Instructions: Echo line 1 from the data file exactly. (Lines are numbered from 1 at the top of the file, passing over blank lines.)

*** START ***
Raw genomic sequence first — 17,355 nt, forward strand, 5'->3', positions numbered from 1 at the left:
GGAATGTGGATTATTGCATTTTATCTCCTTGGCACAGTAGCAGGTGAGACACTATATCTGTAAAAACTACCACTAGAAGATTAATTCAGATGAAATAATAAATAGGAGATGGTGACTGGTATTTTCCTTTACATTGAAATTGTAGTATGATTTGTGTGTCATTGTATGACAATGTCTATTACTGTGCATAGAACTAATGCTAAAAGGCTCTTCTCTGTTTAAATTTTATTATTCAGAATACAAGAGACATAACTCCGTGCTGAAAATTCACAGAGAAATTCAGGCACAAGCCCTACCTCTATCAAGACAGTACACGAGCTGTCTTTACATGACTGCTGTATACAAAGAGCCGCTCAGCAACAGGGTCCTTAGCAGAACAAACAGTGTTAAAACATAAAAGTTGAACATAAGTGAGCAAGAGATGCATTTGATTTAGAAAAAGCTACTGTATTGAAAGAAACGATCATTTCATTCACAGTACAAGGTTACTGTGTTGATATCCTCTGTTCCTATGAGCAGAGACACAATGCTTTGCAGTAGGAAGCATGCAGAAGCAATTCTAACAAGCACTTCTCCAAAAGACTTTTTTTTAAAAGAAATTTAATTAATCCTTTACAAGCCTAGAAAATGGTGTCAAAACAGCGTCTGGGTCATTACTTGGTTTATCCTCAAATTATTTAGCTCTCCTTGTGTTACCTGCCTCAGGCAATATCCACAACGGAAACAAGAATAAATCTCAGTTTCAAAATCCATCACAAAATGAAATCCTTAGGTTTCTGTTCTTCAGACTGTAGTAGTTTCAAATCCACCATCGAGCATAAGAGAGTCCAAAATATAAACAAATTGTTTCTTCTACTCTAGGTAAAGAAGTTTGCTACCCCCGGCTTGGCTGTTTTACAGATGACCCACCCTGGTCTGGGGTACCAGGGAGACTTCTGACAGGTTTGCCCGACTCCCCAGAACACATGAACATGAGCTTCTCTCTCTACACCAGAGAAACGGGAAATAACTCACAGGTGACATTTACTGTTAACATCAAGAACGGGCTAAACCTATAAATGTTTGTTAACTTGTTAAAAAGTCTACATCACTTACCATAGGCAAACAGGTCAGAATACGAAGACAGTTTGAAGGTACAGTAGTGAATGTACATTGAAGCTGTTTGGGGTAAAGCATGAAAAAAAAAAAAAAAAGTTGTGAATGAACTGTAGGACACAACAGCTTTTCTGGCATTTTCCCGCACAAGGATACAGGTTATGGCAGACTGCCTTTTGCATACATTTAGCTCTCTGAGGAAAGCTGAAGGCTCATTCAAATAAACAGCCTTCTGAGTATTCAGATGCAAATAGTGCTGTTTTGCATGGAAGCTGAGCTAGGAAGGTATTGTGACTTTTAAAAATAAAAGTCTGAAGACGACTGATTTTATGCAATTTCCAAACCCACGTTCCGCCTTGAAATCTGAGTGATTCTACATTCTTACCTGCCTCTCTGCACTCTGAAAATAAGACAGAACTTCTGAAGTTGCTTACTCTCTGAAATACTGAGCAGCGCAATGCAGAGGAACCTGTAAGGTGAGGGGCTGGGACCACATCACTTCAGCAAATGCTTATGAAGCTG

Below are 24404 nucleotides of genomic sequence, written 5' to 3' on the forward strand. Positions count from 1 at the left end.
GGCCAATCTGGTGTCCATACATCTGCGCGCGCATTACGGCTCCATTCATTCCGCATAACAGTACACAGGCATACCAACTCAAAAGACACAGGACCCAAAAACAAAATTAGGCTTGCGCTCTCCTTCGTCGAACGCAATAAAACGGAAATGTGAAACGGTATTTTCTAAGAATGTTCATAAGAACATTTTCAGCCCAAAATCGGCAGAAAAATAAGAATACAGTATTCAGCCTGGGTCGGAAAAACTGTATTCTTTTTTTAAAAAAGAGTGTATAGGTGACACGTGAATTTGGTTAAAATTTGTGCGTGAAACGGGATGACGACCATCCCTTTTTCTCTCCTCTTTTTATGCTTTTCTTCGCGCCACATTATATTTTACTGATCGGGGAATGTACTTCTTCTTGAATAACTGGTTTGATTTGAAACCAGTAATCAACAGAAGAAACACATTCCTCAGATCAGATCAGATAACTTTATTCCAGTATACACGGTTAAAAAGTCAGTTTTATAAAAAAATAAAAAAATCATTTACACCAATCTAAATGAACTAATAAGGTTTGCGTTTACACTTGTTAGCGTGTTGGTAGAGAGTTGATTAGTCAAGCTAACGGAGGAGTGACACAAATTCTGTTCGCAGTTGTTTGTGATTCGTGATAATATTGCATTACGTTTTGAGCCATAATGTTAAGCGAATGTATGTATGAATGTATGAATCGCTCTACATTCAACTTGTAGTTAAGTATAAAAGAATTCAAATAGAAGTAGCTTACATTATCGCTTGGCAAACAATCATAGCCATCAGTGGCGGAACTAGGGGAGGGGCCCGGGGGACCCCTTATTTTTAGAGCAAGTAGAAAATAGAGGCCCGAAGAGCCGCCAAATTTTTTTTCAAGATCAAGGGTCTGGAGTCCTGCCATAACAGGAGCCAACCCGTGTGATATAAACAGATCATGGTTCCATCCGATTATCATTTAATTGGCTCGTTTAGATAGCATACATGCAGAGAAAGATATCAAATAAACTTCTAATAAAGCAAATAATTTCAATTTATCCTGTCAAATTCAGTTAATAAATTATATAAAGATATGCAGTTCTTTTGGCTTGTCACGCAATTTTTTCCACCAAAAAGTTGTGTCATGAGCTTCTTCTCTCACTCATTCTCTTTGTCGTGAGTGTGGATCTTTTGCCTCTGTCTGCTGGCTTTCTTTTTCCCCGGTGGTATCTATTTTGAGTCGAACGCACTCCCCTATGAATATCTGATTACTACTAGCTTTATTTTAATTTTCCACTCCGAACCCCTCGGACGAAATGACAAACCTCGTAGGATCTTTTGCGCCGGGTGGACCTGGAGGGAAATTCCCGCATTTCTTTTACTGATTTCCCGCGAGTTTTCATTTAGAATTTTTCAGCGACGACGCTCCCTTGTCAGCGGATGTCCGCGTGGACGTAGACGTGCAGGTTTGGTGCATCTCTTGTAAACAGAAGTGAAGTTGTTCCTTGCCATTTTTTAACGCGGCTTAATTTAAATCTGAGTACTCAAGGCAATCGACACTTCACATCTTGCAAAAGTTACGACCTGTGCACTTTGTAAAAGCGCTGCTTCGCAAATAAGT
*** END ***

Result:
Raw genomic sequence first — 17,355 nt, forward strand, 5'->3', positions numbered from 1 at the left: